Q1: WHY SHOULD I CONSIDER A MEMBERSHIP-BASED BUSINESS MODEL?
Donna Maria, Indie Business Network
A1(a) A membership-based business model is a great way to share your expertise and passion, and get paid for it.
A1(b) Membership models are popular for the same reason subscription boxes are — they offer an opportunity to build a steady stream of recurring income by charging users a fee (usually monthly or yearly) to access products and services they cannot get anywhere else.
A1(c) It's a great model for many Makers who want to supplement income from product sales.
A1(d) Technology has advanced to offer many options for hosting, etc., so it is not as hard or as pricey as it was when I started out.
Q2: WHAT IS THE FIRST THING I SHOULD DO TO GET STARTED?
A2(a) Decide what area of expertise you will build your business around. What will your niche be? You may have more than one option here, but start with one so you can maintain laser focus and hone in on a particular target audience.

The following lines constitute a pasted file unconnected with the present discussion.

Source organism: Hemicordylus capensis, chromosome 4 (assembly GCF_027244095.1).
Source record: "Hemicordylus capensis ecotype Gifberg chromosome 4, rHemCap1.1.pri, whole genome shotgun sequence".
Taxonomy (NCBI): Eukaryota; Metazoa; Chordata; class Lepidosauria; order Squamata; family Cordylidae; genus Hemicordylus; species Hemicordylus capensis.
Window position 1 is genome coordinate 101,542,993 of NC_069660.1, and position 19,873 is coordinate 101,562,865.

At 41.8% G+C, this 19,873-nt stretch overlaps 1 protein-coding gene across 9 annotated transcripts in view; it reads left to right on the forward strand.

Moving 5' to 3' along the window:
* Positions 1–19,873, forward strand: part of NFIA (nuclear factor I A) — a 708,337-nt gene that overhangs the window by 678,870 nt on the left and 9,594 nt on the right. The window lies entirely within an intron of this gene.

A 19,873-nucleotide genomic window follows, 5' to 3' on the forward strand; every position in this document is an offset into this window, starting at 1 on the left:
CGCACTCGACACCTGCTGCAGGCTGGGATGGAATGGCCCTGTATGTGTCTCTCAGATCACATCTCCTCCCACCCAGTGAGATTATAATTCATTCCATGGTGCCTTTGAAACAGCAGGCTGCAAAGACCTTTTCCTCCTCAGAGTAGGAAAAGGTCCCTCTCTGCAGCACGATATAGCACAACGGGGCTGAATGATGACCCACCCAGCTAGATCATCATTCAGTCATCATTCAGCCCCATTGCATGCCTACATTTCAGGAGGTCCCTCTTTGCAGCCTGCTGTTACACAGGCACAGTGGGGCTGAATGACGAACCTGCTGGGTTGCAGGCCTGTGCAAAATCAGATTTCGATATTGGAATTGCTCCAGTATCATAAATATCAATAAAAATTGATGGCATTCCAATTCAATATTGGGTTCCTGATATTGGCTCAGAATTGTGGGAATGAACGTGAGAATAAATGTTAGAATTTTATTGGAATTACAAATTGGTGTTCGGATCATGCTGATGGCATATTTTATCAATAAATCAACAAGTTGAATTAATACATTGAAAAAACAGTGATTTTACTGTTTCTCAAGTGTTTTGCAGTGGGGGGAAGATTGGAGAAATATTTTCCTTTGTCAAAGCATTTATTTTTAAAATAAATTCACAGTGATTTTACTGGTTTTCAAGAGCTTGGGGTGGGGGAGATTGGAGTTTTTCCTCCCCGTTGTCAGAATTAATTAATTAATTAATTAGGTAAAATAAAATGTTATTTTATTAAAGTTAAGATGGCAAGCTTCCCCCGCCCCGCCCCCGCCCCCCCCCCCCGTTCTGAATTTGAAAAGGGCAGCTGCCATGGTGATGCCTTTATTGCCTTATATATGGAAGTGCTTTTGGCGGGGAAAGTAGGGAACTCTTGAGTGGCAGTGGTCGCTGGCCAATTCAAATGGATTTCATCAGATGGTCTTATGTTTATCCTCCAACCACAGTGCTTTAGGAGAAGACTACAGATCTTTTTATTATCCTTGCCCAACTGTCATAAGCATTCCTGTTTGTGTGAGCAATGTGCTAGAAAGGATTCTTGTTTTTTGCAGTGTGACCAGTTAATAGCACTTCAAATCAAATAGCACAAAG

A2(b) Experiment with blog posts, surveys and social media updates that ask prospective customers what they'd most like to learn or receive from you. Is it information and tips? Recipes and how to's?
A2(c) Call prospective members and ask them what they'd like to see you do. (Phone calls are personal and you'll get more information than from surveys.)
Q3: WHAT COMMON MISTAKES SHOULD I AVOID ON THE FRONT END?
A3(a) Do not spend money at first on monthly or annual membership site options, which can cost $50 a month or more, not including technical support.